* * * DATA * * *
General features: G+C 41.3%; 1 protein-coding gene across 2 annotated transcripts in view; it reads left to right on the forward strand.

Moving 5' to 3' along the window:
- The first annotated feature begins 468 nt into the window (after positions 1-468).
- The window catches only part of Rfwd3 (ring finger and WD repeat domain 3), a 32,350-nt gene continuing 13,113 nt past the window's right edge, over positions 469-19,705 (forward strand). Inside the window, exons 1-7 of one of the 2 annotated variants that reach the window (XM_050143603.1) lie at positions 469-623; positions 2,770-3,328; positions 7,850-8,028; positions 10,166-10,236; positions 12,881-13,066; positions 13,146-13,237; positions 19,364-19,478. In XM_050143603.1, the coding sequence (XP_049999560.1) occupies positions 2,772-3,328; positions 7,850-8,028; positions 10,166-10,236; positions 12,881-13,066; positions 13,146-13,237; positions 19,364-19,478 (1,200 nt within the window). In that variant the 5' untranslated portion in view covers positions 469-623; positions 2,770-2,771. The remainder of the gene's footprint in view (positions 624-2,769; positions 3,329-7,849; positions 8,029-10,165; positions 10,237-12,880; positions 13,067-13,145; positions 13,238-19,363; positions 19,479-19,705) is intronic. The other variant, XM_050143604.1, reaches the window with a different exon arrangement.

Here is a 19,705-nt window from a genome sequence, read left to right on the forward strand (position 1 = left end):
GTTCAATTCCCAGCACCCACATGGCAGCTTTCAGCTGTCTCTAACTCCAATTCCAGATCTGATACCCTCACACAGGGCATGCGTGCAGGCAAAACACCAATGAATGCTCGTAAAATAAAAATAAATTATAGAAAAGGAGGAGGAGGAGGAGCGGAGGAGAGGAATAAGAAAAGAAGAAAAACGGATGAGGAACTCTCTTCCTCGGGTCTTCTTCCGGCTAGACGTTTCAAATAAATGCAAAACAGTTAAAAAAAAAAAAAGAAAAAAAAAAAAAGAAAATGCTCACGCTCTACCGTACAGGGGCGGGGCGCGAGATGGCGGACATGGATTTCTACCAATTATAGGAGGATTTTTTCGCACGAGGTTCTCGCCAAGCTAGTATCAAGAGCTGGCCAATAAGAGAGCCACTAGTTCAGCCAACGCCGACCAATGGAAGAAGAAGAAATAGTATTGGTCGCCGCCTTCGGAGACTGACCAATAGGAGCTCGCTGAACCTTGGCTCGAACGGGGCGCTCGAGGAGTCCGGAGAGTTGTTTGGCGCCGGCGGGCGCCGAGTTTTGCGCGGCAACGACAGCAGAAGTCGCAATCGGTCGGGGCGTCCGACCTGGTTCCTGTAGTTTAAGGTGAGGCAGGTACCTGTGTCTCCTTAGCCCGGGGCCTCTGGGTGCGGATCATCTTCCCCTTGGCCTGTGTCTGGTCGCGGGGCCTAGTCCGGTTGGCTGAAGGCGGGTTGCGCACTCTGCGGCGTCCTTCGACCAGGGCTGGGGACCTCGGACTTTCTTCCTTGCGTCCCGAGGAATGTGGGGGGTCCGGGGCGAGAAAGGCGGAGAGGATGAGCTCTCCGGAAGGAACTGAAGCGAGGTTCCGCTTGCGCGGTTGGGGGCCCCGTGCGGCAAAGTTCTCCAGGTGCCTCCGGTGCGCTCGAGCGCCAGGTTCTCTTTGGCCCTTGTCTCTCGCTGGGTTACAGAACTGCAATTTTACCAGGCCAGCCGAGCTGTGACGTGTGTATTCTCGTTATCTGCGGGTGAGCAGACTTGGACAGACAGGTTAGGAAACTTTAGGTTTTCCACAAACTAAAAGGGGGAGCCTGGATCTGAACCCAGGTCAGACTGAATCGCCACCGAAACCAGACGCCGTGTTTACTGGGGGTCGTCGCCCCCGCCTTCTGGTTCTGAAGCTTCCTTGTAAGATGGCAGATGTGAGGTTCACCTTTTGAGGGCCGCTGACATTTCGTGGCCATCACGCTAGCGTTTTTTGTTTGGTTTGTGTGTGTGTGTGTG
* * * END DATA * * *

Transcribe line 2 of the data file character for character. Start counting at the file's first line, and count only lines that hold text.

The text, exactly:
Moving 5' to 3' along the window: